One of the productivity habits I’ve had to train myself to consistently engage in over the last few years is to write down any idea I have that might prove useful. If I have a thought about a client project, I’ll jot it down somewhere. If I have an idea for a fiction story I’ll write down what I’m envisioning. My bullet journal has been useful for this, though occasionally I’ll have to collect up a bunch of random notes scattered on pieces of paper or in random apps and consolidate them into something more actionable. But you get the point: I try not to lose those ideas or think I’ll remember them later.
There’s an entire document in Evernote that’s devoted solely to ideas for future blog posts. That ranges from single one-off topics to outlines for entries in an ongoing feature series. Some of these ideas are time-sensitive, but not many. Anything I want to write that’s more timely usually comes as a result of my ongoing RSS and email reading, which provide jumping-off points for me to riff off and add a perspective to. These ideas tend to be more evergreen, topics that can be tackled and addressed at any point.
That makes them good to have for those times where there isn’t a lot of news going on and my inspiration in other areas is a bit lacking. If I see gaps in my editorial calendar that need to be filled, I can turn to this list and see what resonates at the moment. Sometimes one will jump out at me as being particularly interesting and I’ll decide to snag it and finally write about it.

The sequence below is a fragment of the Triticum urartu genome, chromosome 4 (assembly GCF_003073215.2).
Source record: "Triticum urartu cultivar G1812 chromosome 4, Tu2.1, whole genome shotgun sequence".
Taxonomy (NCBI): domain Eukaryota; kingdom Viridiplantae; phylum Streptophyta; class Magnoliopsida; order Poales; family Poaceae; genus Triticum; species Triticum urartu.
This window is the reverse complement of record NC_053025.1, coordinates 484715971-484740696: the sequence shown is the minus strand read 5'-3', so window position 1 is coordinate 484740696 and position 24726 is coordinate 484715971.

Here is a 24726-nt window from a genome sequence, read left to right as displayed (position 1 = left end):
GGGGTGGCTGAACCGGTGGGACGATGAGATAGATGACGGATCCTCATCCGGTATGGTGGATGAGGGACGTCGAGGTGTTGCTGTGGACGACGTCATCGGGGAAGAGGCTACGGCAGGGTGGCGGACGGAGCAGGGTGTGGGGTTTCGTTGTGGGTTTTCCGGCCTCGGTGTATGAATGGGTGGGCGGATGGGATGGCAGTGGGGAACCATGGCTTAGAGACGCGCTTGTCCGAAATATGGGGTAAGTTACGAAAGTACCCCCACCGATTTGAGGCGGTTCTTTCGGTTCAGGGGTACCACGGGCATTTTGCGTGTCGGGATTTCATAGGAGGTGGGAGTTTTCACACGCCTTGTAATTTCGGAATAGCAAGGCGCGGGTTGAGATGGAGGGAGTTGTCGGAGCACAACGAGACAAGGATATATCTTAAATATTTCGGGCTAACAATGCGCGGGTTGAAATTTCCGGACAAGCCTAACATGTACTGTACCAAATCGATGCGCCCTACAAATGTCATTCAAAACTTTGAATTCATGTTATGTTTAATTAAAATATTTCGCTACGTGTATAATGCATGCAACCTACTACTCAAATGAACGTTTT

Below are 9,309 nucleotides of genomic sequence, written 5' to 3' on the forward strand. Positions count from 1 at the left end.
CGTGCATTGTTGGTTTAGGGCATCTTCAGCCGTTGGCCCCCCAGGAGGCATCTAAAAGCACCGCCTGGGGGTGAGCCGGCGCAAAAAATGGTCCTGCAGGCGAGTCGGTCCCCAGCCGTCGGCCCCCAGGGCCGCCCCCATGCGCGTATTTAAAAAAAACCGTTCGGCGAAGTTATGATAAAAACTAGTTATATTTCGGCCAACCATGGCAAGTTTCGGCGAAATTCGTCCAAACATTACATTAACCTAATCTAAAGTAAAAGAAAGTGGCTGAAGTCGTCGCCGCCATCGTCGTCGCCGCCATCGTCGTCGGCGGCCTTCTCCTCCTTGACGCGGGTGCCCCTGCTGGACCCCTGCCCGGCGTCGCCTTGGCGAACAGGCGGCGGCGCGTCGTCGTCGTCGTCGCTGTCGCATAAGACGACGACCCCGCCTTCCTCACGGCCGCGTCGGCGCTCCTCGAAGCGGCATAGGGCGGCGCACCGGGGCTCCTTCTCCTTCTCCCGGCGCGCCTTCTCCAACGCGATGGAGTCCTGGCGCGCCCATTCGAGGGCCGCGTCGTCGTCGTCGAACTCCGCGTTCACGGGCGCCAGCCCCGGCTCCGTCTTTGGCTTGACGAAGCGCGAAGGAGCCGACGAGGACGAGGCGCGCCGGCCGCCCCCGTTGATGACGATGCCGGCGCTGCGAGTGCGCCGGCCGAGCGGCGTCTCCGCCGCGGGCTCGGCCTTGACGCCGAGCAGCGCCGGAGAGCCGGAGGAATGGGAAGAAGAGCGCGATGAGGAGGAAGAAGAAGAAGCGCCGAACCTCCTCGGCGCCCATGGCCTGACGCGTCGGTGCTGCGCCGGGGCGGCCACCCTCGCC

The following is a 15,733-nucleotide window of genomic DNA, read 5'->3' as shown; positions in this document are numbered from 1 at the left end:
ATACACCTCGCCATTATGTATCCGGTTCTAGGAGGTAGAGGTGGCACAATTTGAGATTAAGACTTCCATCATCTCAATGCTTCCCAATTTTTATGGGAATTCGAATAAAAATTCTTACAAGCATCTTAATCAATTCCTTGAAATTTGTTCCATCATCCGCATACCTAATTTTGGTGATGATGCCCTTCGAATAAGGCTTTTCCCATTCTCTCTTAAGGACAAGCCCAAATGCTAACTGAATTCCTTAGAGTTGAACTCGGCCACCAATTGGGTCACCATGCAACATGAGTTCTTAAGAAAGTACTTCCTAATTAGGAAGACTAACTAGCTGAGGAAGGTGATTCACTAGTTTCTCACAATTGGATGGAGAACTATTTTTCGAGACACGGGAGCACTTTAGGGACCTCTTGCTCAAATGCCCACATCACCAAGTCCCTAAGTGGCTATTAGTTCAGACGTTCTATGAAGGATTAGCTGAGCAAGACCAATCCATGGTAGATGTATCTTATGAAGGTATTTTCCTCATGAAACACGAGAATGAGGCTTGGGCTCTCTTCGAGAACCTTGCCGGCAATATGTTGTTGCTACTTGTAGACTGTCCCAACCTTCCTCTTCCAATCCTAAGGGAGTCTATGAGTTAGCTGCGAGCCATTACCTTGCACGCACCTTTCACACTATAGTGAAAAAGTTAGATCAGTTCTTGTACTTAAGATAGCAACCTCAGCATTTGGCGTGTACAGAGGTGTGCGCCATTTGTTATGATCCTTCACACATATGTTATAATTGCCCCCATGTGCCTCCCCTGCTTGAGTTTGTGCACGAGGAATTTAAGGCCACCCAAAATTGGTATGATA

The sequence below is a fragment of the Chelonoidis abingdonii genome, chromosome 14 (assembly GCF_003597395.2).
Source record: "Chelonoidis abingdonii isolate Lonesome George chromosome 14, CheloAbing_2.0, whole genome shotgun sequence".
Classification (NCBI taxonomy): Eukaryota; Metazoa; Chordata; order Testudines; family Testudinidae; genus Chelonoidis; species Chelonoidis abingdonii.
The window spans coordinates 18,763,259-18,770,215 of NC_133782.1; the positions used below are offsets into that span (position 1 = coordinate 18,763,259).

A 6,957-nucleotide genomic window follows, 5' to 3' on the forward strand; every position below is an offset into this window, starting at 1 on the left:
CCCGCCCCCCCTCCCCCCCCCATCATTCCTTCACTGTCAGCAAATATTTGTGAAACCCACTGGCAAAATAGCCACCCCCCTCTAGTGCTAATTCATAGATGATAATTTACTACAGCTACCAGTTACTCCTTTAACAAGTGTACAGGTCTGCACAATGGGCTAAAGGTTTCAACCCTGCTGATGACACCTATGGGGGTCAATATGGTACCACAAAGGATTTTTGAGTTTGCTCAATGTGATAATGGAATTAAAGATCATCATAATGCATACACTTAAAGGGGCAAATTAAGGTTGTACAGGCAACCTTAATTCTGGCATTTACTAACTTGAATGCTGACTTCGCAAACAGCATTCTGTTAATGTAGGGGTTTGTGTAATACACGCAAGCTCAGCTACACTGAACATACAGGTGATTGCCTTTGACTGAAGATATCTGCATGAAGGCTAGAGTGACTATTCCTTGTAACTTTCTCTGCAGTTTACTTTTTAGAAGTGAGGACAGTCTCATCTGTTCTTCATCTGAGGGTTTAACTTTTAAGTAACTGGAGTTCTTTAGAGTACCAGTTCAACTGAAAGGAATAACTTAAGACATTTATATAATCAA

For every one removed, it seems, three are added. I rarely lack for ideas, just the time to execute them. And ideas can come at any time and in any location. The availability of a solid hour to research and write on that idea is a more finite resource, one that requires certain circumstances to be in place.
While I’m sometimes frustrated by the ever-expanding list of ideas that I want to get to but can’t, it’s better that it’s there. They’re necessary for, as I mentioned, an otherwise fallow publishing schedule. More than that even, I’ve found that capturing ideas and thoughts will often lead to other inspiration. I may think “Oh that’s a good idea” and in the process of jotting a note I’ll think of two or three other things, either wholly different ideas or variations on the initial theme, and capture them as well.
How about you? Do you have a list of “one day I’ll get to these” ideas for writing and other projects?
Chris Thilk is a freelance writer and content strategist who lives in the Chicago suburbs.